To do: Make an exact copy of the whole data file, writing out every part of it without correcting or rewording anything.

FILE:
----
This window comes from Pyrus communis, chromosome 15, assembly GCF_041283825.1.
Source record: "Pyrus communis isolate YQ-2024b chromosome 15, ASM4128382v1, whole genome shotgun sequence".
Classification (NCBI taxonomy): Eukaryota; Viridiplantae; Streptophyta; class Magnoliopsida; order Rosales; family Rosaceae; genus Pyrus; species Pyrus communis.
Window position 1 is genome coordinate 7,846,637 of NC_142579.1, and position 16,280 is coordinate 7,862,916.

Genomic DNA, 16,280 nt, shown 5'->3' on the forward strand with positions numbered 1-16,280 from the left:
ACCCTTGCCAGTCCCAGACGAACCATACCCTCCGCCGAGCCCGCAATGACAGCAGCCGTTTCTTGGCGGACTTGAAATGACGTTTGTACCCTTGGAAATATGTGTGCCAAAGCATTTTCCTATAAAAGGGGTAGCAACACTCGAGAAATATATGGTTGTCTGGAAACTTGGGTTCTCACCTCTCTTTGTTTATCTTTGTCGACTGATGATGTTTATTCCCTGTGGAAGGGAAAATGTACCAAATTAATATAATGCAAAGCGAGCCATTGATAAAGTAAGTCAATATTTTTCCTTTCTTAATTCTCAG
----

This window comes from Pyrus communis, chromosome 15, assembly GCF_041283825.1.
Source record: "Pyrus communis isolate YQ-2024b chromosome 15, ASM4128382v1, whole genome shotgun sequence".
Classification (NCBI taxonomy): Eukaryota; Viridiplantae; Streptophyta; class Magnoliopsida; order Rosales; family Rosaceae; genus Pyrus; species Pyrus communis.
Window position 1 is genome coordinate 7,846,637 of NC_142579.1, and position 16,280 is coordinate 7,862,916.

Genomic DNA, 16,280 nt, shown 5'->3' on the forward strand with positions numbered 1-16,280 from the left:
ACCCTTGCCAGTCCCAGACGAACCATACCCTCCGCCGAGCCCGCAATGACAGCAGCCGTTTCTTGGCGGACTTGAAATGACGTTTGTACCCTTGGAAATATGTGTGCCAAAGCATTTTCCTATAAAAGGGGTAGCAACACTCGAGAAATATATGGTTGTCTGGAAACTTGGGTTCTCACCTCTCTTTGTTTATCTTTGTCGACTGATGATGTTTATTCCCTGTGGAAGGGAAAATGTACCAAATTAATATAATGCAAAGCGAGCCATTGATAAAGTAAGTCAATATTTTTCCTTTCTTAATTCTCAG